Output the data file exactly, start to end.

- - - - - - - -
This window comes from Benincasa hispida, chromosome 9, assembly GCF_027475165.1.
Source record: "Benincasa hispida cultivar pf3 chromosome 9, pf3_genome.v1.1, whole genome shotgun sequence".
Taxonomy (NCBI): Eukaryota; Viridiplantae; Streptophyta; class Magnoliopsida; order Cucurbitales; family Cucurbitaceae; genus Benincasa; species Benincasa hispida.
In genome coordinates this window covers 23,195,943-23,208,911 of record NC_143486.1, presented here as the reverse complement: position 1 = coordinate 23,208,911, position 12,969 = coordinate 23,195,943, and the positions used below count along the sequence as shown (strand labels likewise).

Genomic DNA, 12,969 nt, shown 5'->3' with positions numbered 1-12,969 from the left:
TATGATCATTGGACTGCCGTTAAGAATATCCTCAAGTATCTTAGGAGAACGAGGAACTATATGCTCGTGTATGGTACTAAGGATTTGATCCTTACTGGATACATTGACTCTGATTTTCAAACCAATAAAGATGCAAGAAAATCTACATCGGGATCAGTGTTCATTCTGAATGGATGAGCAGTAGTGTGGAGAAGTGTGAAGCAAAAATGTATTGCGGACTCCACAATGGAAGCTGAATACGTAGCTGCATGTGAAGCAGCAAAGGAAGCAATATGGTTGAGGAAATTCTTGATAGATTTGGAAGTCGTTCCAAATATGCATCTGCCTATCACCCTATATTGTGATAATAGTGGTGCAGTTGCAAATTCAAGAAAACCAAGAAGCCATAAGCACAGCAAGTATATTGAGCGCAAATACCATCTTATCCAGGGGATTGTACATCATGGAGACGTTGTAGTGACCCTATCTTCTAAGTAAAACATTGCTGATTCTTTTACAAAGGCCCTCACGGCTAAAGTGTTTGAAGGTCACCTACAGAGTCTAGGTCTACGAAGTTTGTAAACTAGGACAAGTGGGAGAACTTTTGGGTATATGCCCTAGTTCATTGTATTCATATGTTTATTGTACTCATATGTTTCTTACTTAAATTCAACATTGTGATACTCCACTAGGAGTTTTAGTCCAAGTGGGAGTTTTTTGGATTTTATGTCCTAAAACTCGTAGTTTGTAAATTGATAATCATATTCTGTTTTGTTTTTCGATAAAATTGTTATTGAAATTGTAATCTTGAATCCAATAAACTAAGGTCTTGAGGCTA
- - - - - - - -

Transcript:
This window comes from Benincasa hispida, chromosome 9, assembly GCF_027475165.1.
Source record: "Benincasa hispida cultivar pf3 chromosome 9, pf3_genome.v1.1, whole genome shotgun sequence".
Taxonomy (NCBI): Eukaryota; Viridiplantae; Streptophyta; class Magnoliopsida; order Cucurbitales; family Cucurbitaceae; genus Benincasa; species Benincasa hispida.
In genome coordinates this window covers 23,195,943-23,208,911 of record NC_143486.1, presented here as the reverse complement: position 1 = coordinate 23,208,911, position 12,969 = coordinate 23,195,943, and the positions used below count along the sequence as shown (strand labels likewise).

Genomic DNA, 12,969 nt, shown 5'->3' with positions numbered 1-12,969 from the left:
TATGATCATTGGACTGCCGTTAAGAATATCCTCAAGTATCTTAGGAGAACGAGGAACTATATGCTCGTGTATGGTACTAAGGATTTGATCCTTACTGGATACATTGACTCTGATTTTCAAACCAATAAAGATGCAAGAAAATCTACATCGGGATCAGTGTTCATTCTGAATGGATGAGCAGTAGTGTGGAGAAGTGTGAAGCAAAAATGTATTGCGGACTCCACAATGGAAGCTGAATACGTAGCTGCATGTGAAGCAGCAAAGGAAGCAATATGGTTGAGGAAATTCTTGATAGATTTGGAAGTCGTTCCAAATATGCATCTGCCTATCACCCTATATTGTGATAATAGTGGTGCAGTTGCAAATTCAAGAAAACCAAGAAGCCATAAGCACAGCAAGTATATTGAGCGCAAATACCATCTTATCCAGGGGATTGTACATCATGGAGACGTTGTAGTGACCCTATCTTCTAAGTAAAACATTGCTGATTCTTTTACAAAGGCCCTCACGGCTAAAGTGTTTGAAGGTCACCTACAGAGTCTAGGTCTACGAAGTTTGTAAACTAGGACAAGTGGGAGAACTTTTGGGTATATGCCCTAGTTCATTGTATTCATATGTTTATTGTACTCATATGTTTCTTACTTAAATTCAACATTGTGATACTCCACTAGGAGTTTTAGTCCAAGTGGGAGTTTTTTGGATTTTATGTCCTAAAACTCGTAGTTTGTAAATTGATAATCATATTCTGTTTTGTTTTTCGATAAAATTGTTATTGAAATTGTAATCTTGAATCCAATAAACTAAGGTCTTGAGGCTA